Kawasak­iõs Z650 tested

Lighter, bet­ter-look­ing and more fun – is this the best bud­get mid­dleweight you can buy?

Motorcycle News (UK) - - This Week - ADAM CHILD SE­NIOR ROAD TESTER adam.child@mo­tor­cy­cle­news.com

If you call the new Z650 an up­dated ER-6N in the com­pany of Kawasaki fac­tory staff, a Ninja will ap­pear from nowhere and cor­rect the er­ror of your ways: This is the all-new Z650.

How­ever, you can’t help but no­tice the sim­i­lar­i­ties, with both the out­go­ing and in­com­ing bikes us­ing what is fun­da­men­tally the same 649cc par­al­lel-twin en­gine, and ob­vi­ously fill­ing the same spot in Kawasaki’s model line-up. But you can’t ar­gue with how dif­fer­ent the new Zed is, too – the trans­for­ma­tion is to­tal.

The at­trac­tive Ninja H2-like green trel­lis frame is new, and is con­sider- ably lighter than its pre­de­ces­sor’s, sav­ing a mas­sive 10kg. The swingarm is also new, and con­trib­utes a fur­ther weight sav­ing of 2.7kg. The shock now has a link­age, and is con­ven­tion­al­ly­mounted cen­trally in the swingarm be­hind the en­gine, un­like the ER’S side-po­si­tioned, di­rect-mount unit. The clocks and in­stru­ments are all new; the brakes have been up­rated with ABS as stan­dard, and the en­gine is Euro4 com­pli­ant. It may have lost a few bhp at the top end, but Kawasaki have fo­cused on low to mid-range power – where you want it on a naked road­ster – and the new Z650 has a greater spread of torque than the out­go­ing ER-6N.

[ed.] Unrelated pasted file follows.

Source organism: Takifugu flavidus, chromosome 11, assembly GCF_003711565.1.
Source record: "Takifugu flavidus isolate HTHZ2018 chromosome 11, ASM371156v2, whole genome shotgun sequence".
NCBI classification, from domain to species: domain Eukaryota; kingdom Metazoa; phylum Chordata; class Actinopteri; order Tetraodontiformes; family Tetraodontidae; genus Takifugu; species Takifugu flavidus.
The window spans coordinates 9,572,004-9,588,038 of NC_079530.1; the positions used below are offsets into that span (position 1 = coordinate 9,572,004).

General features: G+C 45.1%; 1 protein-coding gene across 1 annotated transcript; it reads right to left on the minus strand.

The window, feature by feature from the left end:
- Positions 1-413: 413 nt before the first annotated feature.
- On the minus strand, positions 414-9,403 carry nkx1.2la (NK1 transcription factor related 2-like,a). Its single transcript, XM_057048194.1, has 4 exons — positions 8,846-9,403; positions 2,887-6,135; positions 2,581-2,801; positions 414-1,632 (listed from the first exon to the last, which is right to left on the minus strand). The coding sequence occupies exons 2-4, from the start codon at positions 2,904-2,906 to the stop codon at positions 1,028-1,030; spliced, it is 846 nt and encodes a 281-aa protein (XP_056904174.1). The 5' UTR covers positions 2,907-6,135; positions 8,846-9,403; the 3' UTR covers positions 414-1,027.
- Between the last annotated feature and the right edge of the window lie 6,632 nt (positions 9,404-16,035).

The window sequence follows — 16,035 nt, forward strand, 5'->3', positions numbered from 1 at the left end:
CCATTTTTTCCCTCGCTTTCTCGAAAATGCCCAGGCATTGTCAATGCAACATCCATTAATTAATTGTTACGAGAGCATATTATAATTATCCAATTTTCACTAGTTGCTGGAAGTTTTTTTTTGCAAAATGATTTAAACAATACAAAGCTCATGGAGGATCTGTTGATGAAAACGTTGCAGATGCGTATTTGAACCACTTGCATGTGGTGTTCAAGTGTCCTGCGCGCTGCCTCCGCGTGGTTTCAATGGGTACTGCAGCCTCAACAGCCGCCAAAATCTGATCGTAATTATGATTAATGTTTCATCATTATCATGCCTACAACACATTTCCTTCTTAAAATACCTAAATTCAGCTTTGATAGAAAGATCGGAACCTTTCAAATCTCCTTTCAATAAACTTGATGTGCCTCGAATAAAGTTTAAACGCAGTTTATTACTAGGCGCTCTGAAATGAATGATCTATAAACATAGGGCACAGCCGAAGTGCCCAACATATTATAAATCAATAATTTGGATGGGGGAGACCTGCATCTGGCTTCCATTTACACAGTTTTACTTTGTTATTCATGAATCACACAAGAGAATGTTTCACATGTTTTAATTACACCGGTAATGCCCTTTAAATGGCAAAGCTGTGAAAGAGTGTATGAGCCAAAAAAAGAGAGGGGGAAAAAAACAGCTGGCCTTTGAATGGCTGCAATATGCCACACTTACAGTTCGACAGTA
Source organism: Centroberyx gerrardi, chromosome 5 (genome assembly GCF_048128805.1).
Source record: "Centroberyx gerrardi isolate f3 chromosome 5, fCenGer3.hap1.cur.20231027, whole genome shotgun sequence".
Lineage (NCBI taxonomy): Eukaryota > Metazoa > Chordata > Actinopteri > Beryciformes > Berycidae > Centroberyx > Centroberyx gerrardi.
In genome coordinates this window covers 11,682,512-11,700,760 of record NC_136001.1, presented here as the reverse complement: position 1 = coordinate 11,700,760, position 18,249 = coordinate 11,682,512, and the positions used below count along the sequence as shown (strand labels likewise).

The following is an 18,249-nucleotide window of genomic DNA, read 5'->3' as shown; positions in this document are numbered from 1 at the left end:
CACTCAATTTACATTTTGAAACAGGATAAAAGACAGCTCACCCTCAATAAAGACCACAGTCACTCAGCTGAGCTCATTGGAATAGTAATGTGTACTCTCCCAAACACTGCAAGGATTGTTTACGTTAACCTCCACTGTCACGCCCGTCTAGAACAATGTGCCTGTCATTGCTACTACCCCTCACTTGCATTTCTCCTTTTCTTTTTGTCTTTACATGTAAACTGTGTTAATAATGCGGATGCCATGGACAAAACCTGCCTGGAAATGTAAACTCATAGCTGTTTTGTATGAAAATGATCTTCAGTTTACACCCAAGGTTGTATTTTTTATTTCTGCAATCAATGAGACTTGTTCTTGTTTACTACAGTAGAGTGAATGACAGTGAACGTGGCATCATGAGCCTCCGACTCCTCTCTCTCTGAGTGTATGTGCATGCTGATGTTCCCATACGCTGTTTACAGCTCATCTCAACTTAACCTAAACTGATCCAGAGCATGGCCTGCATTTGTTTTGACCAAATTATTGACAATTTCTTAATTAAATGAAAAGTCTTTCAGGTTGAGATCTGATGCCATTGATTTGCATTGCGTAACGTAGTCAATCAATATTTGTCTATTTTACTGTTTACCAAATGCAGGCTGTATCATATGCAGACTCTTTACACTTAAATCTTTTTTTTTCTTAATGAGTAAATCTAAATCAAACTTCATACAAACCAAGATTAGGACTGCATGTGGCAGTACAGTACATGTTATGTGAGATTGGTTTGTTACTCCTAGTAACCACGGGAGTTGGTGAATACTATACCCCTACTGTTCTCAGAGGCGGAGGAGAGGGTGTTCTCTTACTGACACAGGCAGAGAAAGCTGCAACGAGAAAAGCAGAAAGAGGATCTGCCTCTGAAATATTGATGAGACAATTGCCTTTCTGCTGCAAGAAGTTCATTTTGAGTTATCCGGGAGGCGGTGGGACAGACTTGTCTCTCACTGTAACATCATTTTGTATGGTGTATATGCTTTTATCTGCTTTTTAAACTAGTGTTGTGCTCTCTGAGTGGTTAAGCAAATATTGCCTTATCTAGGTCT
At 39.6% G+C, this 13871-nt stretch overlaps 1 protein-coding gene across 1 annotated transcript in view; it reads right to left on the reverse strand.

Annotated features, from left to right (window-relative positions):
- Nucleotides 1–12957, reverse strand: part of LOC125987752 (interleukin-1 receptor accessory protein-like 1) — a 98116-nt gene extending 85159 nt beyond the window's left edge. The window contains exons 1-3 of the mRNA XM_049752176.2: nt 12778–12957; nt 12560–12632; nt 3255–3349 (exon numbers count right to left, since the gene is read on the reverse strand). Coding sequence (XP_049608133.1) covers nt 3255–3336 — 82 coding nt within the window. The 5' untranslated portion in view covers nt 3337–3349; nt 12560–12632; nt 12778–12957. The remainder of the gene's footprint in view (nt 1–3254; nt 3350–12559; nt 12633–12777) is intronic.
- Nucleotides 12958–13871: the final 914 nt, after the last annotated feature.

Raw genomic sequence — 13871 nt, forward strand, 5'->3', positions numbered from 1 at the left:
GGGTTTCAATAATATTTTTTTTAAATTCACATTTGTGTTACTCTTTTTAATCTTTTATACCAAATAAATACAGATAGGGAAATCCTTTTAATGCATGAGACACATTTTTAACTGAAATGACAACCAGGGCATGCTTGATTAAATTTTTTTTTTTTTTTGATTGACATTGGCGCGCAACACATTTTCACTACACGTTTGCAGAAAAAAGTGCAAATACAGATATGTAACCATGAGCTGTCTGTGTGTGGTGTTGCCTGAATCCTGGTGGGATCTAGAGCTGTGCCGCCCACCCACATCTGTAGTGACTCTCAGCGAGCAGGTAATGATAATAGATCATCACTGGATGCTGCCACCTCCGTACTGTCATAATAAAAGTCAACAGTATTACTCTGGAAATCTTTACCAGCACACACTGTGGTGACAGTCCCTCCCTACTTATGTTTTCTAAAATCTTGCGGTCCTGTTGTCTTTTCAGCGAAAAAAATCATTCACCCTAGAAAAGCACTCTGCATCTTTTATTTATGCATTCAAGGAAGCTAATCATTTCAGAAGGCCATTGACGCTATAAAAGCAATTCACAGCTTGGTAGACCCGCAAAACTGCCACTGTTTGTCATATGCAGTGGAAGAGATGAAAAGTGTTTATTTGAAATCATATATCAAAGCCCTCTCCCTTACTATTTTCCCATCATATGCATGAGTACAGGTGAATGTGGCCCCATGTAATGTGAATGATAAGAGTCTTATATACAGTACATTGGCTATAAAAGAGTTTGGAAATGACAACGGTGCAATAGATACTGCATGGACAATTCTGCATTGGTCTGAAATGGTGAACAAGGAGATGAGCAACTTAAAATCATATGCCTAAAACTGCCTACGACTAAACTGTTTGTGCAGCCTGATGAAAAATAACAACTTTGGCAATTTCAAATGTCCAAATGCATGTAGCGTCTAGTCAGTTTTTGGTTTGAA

So what does all this mean? Firstly, the de­sign has been brought in-line with the com­pe­ti­tion, if not bet­ter. The all-new trel­lis frame gives a qual­ity feel, the clocks are neater, fea­tur­ing a dig­i­tal rev counter and rev limit in­di­ca­tor, and the new shock has dra­mat­i­cally cleaned up the de­sign of the rear end. And all for just £6099.

Style and sub­stance

The new styling isn’t just about aes­thet­ics, the seat is a whole 15mm lower, at 790mm, and is also con­sid­er­ably thin­ner near the tank – fur­ther help­ing stan­dover. The fuel tank is also smaller by one litre. All this makes the new Z650 even more ac­ces­si­ble for a broad range of rid­ers. I’m 5ft 6in and can com­fort­ably be flat-footed on both sides at the same time. The pegs are in the same po­si­tion as be­fore, which does mean the dis­tance be­tween the seat and pegs is slightly shorter, but the 6ft tall rid­ers on test didn’t have any com­plaints about the com­fort lev­els.

The huge weight re­duc­tion trans­forms the han­dling and char­ac­ter of the bike. The new Z650 feels much live­lier than the old ER-6N and is con­sid­er­ably eas­ier to man­han­dle at slow speeds, mak­ing it far more nimble in town. It’s also more ea­ger to flick into corners, which de­liv­ers a more en­gag­ing ride on the open road. I’d ques­tion the fit­ment of Dun­lop Sport­max tyres, they’re OK in town and will last for­ever, but they cer­tainly don’t flat­ter ei­ther the bike or the rider.

There’s a lit­tle less peak power, while the gear­ing is iden­ti­cal, but the im­proved mid-range power and mas­sive